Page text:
PLUTO/PubVal– Public Value Tool


Assessing Public Value: A Tool for Structured Assessment, developed by Seliem El-Sayed & Barbara Prainsack


PLUTO/PubVal is the first iteration of a structured assessment intended to assist data controllers and applicants in determining whether a given data use creates ‘significant public value without posing unacceptable risks’. Within the solidarity-based data governance framework, data uses that create significant public value in this manner ought to be facilitated. The tool consists of 31 questions in four categories: 

1) Information about the applicant

2) Benefits of the applicant’s activity

3) Risks of the applicant‘s activity

4) Institutional safeguards

Most questions require an answer on a nominal scale and reasons for choosing the answers must be provided throughout the tool. The questions are assigned different weights and result in a score that indicates how much public value the intended data use creates. The tool integrates and adapts criteria developed within various relevant frameworks (e.g. the UN Guiding Principles on  Business and Human Rights) and is supplemented with new criteria that emerged during the project. It is tailored towards any institution wanting to assess the public value of its (planned) data use. It can also be relied on by data brokers or government agencies, from whom data is being requested. 

Any attempt to provide a score pertaining to a complex concept such as public value comes with trade-offs. Defining public value and acknowledging the deep value pluralism in contemporary societies as to what type of society is deemed desirable is a core difficulty. Our conception of public value for the purpose of this tool focuses on the sustainability of benefits, the extent to which these benefits  address future societal needs, the distribution of benefits, the nature and severity of (conceivable) harm, the stability of safeguards, that is routine risk assessment prior to and during the deployment of the data use, and the possibility of correcting occurred harm swiftly and effectively.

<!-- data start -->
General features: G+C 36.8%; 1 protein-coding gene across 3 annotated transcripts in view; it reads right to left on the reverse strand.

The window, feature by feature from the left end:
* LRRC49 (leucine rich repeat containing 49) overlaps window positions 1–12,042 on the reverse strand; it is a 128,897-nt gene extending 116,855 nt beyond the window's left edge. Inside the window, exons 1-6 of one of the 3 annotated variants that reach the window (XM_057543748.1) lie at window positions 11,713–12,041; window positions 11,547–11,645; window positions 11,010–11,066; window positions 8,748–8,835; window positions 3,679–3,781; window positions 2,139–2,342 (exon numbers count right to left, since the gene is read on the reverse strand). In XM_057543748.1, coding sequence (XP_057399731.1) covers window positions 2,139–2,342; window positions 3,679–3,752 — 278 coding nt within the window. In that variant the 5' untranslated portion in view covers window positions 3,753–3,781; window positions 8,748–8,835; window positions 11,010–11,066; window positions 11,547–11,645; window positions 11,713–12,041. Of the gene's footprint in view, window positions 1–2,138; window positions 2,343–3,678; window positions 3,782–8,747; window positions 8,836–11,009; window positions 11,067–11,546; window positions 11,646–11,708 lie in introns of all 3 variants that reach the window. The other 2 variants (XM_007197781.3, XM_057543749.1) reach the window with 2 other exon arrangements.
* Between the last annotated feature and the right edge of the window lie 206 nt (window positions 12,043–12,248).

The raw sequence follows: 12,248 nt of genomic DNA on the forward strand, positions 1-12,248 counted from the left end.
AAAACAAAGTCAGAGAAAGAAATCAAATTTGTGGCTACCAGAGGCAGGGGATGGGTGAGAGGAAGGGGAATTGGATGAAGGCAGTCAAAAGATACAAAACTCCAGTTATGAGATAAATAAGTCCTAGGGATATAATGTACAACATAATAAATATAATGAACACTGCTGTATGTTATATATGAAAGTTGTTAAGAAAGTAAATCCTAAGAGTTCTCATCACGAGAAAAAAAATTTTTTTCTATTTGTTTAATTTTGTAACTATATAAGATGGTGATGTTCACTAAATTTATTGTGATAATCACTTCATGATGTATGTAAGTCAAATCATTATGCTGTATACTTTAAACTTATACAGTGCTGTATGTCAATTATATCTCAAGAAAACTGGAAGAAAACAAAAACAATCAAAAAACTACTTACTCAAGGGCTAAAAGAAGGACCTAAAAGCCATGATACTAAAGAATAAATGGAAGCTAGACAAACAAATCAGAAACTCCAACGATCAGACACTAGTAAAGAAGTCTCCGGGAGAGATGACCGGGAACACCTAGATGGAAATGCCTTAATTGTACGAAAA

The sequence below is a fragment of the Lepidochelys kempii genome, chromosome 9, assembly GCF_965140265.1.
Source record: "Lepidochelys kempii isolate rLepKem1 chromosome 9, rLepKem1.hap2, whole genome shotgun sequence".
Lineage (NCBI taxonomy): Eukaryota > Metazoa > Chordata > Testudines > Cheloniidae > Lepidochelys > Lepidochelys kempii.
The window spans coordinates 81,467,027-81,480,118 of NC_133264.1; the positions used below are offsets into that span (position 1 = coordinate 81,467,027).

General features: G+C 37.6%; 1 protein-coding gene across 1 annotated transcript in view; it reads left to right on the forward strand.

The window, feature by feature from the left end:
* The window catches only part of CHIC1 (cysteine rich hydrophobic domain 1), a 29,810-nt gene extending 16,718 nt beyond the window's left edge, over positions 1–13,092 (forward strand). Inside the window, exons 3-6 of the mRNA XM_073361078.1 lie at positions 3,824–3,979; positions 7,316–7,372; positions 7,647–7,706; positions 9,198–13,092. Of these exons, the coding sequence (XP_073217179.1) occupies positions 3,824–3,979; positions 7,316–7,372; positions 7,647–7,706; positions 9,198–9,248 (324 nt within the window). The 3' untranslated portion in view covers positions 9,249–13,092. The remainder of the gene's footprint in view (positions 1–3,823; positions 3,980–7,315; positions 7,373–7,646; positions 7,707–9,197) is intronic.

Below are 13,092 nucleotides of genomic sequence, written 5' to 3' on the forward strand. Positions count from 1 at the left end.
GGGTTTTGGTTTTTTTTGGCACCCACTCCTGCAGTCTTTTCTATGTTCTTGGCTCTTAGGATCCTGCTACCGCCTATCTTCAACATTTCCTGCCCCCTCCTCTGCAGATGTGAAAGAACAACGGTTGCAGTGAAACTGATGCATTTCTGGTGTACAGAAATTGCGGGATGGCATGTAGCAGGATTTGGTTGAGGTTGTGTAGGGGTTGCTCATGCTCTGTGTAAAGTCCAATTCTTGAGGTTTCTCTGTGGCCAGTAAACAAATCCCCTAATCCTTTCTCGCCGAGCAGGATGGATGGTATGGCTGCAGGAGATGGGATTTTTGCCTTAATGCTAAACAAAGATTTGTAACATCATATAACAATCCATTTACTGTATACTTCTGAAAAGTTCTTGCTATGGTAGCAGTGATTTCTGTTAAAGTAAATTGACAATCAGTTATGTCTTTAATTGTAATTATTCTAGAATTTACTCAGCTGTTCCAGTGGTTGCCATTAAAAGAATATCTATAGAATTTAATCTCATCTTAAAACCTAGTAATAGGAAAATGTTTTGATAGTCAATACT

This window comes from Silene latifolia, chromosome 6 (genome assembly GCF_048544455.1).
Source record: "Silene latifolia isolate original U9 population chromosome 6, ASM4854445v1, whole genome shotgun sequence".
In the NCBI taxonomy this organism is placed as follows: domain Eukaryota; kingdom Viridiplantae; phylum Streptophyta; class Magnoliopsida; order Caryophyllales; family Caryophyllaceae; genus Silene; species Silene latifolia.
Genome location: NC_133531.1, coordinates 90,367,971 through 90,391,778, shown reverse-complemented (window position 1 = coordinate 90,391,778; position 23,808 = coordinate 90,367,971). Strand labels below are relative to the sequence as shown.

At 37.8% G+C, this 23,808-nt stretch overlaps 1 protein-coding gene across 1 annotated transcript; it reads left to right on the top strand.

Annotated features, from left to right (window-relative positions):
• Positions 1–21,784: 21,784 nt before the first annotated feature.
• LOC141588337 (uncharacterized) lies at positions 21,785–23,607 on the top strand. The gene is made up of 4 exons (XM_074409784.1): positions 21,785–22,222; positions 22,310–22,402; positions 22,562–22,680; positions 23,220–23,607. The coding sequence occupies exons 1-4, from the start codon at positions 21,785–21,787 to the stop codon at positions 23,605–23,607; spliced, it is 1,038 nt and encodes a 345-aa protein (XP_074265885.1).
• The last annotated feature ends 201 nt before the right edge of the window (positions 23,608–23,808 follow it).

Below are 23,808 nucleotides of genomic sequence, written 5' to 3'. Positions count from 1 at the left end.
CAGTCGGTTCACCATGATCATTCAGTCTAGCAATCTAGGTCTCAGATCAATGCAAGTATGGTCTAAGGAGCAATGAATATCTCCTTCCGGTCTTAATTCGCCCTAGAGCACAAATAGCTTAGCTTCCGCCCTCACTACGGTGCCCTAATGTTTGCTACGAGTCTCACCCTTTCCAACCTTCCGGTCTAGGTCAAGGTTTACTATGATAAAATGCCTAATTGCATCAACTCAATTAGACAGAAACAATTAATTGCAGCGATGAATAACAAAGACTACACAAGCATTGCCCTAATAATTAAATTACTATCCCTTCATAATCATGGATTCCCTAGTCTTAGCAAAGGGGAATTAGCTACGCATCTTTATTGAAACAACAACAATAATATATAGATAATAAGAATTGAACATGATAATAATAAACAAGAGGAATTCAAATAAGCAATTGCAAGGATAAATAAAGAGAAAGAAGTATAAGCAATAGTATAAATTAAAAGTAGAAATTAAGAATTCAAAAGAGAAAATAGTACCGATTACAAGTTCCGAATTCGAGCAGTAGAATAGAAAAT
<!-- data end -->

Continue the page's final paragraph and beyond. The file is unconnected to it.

No single tool can be a sufficient, unambiguous, and stable determination of the public value that data use creates. Nevertheless, when implicit ideas on how such value is constituted are reflected and named, this can be of great help in guiding a structured assessment. While questions may be added or amended; or their weighting may be altered  in the course of future work, this tool serves as a first iteration of assessing public value of data use.